US-BRITAIN-IRAQ-ART-CYRUS CYLINDER : News Photo

US-BRITAIN-IRAQ-ART-CYRUS CYLINDER

A man views part of a cloumn or pillar base with Babylonian inscriptions, Achaemenid, Artaxerxes II (404-359 B.C.), found at Hamadan, Iran before 1885 on display in 'The Cyrus Cylinder and Ancient Persia: Charting a New Empire' June 20, 2013 at The Metropolitan Museum of Art in New York. The Cyrus Cylinder is a 2,600-year-old inscribed clay document from Babylon in ancient Iraq and one of the most famous surviving icons from the ancient world is part of a traveling exhibition organized by the British Museum. The Cylinder marks the establishment of Persian rule in 539 B.C. by Cyrus the Great, with the defeat of Babylon, the restoration of shrines, and the return of deported peoples and their gods. The Cyrus Cylinder and 16 related works on view, all on loan from the British Museum, reflect the innovations initiated by Persian rule in the ancient Near East (550331 B.C.) and chart a new path for this empire, the largest the world had known. AFP PHOTO/Stan HONDA (Photo credit should read STAN HONDA/AFP/Getty Images)
Caption:
A man views part of a cloumn or pillar base with Babylonian inscriptions, Achaemenid, Artaxerxes II (404-359 B.C.), found at Hamadan, Iran before 1885 on display in 'The Cyrus Cylinder and Ancient Persia: Charting a New Empire' June 20, 2013 at The Metropolitan Museum of Art in New York. The Cyrus Cylinder is a 2,600-year-old inscribed clay document from Babylon in ancient Iraq and one of the most famous surviving icons from the ancient world is part of a traveling exhibition organized by the British Museum. The Cylinder marks the establishment of Persian rule in 539 B.C. by Cyrus the Great, with the defeat of Babylon, the restoration of shrines, and the return of deported peoples and their gods. The Cyrus Cylinder and 16 related works on view, all on loan from the British Museum, reflect the innovations initiated by Persian rule in the ancient Near East (550331 B.C.) and chart a new path for this empire, the largest the world had known. AFP PHOTO/Stan HONDA (Photo credit should read STAN HONDA/AFP/Getty Images)
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Date created:
June 20, 2013
Editorial #:
170938437
Restrictions:
Contact your local office for all commercial or promotional uses. Full editorial rights UK, US, Ireland, Italy, Spain, Canada (not Quebec). Restricted editorial rights elsewhere, please call local office.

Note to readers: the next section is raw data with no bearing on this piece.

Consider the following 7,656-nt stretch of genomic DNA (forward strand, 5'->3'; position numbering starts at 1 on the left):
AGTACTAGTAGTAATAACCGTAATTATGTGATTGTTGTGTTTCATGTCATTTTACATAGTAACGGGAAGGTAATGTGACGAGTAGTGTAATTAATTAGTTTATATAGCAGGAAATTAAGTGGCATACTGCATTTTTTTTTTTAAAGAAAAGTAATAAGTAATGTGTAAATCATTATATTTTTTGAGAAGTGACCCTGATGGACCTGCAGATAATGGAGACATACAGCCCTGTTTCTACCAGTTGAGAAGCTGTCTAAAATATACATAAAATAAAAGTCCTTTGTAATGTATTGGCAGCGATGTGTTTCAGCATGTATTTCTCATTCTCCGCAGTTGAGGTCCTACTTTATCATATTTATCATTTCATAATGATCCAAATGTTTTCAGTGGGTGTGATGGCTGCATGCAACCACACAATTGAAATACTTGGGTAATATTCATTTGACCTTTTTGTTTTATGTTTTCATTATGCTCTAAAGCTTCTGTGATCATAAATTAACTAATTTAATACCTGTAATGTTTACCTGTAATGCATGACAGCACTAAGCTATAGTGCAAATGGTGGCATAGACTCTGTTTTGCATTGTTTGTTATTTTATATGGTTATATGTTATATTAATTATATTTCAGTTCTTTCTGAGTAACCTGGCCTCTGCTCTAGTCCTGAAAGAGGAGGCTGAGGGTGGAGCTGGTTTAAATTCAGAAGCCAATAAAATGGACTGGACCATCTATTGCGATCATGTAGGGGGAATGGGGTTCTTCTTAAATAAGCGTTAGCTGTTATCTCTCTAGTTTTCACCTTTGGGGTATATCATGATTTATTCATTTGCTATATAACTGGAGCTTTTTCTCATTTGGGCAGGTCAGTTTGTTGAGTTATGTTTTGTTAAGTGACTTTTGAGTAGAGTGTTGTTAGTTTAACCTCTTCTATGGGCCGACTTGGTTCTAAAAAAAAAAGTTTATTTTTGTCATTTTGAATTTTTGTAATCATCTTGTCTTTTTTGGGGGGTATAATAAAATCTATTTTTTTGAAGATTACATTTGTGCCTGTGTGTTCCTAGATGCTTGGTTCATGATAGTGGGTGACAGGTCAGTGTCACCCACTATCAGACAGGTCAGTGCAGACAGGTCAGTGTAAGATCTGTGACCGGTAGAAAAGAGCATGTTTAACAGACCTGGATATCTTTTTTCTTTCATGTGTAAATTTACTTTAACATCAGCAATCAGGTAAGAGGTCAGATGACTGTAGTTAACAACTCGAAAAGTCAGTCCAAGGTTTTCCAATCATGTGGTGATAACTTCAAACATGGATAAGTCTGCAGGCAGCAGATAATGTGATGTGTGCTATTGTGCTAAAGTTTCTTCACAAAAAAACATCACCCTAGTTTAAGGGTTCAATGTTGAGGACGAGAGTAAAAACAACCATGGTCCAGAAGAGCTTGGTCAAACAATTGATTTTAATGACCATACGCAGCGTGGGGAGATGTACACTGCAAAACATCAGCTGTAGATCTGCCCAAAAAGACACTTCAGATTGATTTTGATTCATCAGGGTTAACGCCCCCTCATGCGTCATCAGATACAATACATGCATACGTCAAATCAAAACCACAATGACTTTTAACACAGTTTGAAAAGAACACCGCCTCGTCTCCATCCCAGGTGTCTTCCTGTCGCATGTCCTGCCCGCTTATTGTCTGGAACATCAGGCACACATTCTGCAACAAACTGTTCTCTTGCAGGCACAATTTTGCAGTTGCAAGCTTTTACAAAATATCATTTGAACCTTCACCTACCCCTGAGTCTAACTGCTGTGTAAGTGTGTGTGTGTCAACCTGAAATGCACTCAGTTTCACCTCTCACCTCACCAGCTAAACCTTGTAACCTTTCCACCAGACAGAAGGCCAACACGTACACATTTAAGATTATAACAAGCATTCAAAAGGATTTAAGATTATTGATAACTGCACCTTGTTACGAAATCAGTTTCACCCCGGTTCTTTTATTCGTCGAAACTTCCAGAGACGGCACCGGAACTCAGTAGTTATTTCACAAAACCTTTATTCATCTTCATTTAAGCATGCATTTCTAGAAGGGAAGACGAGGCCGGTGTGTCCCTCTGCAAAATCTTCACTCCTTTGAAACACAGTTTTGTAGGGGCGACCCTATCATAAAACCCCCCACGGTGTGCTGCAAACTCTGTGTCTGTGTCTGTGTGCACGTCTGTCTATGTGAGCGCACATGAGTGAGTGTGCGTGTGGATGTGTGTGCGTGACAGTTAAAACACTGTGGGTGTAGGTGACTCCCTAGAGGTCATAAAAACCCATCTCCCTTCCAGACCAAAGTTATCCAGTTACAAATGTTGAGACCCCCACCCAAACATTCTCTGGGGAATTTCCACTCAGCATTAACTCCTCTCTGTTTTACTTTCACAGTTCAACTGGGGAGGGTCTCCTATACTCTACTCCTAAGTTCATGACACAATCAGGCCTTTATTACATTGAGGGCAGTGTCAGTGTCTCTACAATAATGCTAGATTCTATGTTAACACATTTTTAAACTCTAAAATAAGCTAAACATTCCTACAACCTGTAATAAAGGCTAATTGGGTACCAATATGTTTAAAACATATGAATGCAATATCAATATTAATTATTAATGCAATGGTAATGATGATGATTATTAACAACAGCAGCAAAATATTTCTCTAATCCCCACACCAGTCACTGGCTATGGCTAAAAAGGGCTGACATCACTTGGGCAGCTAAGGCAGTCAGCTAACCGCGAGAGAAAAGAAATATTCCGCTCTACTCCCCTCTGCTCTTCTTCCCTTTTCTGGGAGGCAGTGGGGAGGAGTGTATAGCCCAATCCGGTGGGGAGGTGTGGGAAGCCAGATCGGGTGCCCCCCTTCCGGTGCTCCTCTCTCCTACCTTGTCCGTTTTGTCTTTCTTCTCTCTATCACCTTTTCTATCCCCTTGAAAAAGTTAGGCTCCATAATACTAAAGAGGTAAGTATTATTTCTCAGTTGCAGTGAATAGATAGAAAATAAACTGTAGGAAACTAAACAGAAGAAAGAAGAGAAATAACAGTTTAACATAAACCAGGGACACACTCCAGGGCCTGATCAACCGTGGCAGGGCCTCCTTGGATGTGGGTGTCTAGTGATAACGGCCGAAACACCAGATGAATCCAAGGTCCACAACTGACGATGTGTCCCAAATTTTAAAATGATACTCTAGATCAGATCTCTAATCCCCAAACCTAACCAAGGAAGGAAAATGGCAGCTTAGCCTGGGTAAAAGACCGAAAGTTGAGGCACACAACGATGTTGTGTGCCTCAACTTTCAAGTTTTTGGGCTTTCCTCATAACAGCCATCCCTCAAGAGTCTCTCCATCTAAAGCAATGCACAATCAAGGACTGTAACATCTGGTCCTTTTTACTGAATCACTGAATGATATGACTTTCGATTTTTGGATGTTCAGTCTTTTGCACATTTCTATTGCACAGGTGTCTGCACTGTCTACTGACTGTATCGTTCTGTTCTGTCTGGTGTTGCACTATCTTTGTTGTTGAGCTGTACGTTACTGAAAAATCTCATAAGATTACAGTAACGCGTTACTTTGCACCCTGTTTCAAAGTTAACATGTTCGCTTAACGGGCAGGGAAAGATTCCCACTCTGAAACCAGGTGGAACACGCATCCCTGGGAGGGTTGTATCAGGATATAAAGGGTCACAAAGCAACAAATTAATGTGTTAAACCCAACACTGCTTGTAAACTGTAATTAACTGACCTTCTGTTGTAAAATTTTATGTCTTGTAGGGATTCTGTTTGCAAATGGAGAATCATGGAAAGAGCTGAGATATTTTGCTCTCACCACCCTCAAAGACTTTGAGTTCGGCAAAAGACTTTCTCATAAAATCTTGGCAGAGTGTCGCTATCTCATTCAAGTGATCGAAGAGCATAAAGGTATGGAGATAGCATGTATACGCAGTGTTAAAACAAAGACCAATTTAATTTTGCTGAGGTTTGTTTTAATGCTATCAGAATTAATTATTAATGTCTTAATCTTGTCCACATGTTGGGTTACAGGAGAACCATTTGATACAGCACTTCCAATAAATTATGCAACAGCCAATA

Licence type:
Rights-managedRights-managed products are licensed with restrictions on usage, such as limitations on size, placement, duration of use and geographic distribution. You will be asked to submit information concerning your intended use of the product, which will determine the scope of usage rights granted.
Photographer:
STAN HONDA / Staff
Collection:
AFP
Credit:
AFP/Getty Images
Max file size:
3,052 x 2,280 px (107.67 x 80.43 cm) - 72 dpi - 2.3 MB
Release info:
Not released.More information
Source:
AFP
Barcode:
AFP
Object name:
Was7659657

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A man views part of a cloumn or pillar base with Babylonian... News Photo 170938437Adult,Archaeology,Art Gallery,Arts Culture and Entertainment,Base,Column,Display,Engravement,Finding,Horizontal,Iran,Men,Metropolitan Museum Of Art,New York City,Part Of,Persian Culture,USA,ViewPhotographer Collection: AFP 2013 AFPA man views part of a cloumn or pillar base with Babylonian inscriptions, Achaemenid, Artaxerxes II (404-359 B.C.), found at Hamadan, Iran before 1885 on display in 'The Cyrus Cylinder and Ancient Persia: Charting a New Empire' June 20, 2013 at The Metropolitan Museum of Art in New York. The Cyrus Cylinder is a 2,600-year-old inscribed clay document from Babylon in ancient Iraq and one of the most famous surviving icons from the ancient world is part of a traveling exhibition organized by the British Museum. The Cylinder marks the establishment of Persian rule in 539 B.C. by Cyrus the Great, with the defeat of Babylon, the restoration of shrines, and the return of deported peoples and their gods. The Cyrus Cylinder and 16 related works on view, all on loan from the British Museum, reflect the innovations initiated by Persian rule in the ancient Near East (550331 B.C.) and chart a new path for this empire, the largest the world had known. AFP PHOTO/Stan HONDA (Photo credit should read STAN HONDA/AFP/Getty Images)